Virginia has announced that it will be holding its 3rd Annual Hurricane Preparedness Sales Tax Holiday from May 25-31. The development of the Commonwealth’s event can be instructive for other government preparedness authorities.
During the Holiday, citizens can purchase emergency preparedness-related supplies without paying the 5% state sales tax. According to the Virginia Department of Taxation, in 2009 consumers saved $2.3 million in taxes on preparedness products up 5% from the year before.
A key to the tax free preparedness week has been the state’s ability to recruit several major retailers to participate in a significant way. It has turned the Holiday into a win-win proposition. For the stores, it’s more people in their stores buying preparedness (and other) products. For the state, preparedness gets the type of marketing muscle rarely is given to the issue, including full-page newspaper, radio and tv advertisements.
In addition, the state is also reaching out to local TV meteorologists for their support, as research shows that Virginians consider their local weather forecaster to have a great deal of influence on preparedness actions. They will also be partnering with Radio Disney to reach families during live events planned throughout May. This type of multi-platform approach, supported by real financial savings, is the way to break through to the public on preparedness.
This blog has long been an advocate of the use of incentives to spur public preparedness. To me, it is unrealistic to expect the public to prepare for disasters –that incur not insignificant economic and logistical cost — without some kind of enticement. In this society, when the government wants to influence social behavior it does so through incentives or disincentives (though the carrot is more appropriate than the stick on this issue). What we do know is that solely putting information on websites — promoted largely by PSA’s running in donated time — has proved not adequate to move the needle substantially.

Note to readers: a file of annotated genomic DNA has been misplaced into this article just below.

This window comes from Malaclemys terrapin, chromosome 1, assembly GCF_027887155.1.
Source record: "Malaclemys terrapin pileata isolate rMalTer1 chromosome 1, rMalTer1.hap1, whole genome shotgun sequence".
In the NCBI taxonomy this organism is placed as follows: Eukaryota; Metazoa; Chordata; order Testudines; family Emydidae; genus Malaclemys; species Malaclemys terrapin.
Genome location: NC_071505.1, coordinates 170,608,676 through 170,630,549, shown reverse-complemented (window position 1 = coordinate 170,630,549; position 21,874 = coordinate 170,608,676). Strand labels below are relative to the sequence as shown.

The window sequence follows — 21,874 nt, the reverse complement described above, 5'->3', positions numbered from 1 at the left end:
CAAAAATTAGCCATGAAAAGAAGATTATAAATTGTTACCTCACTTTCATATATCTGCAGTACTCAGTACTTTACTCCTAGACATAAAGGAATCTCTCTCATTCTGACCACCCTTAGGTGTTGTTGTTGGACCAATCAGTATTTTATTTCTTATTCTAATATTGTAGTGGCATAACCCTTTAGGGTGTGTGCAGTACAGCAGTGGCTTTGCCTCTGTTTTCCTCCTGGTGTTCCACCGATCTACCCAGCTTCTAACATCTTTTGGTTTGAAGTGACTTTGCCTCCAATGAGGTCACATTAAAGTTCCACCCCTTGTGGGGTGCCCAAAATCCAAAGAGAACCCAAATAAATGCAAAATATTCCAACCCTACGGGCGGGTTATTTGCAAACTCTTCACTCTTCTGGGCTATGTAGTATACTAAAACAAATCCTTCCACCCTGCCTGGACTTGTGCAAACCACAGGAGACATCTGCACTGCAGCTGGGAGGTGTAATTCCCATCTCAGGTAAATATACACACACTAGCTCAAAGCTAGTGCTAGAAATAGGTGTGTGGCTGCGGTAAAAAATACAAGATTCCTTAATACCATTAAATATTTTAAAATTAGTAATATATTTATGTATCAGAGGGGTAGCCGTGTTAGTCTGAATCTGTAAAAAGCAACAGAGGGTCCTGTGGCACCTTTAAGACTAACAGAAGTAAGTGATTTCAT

I would urge officials at the local, state and federal levels consider a tax free holiday or other incentives (ie. tax writeoffs) — along with integrated private sector marketing support — as a way to really get the attention of Americans and show they are serious about preparedness. (In New York State, a bill establishing September as a tax free month was introduced in part on the prompting of this blog. It is currently awaiting action by the legislature.)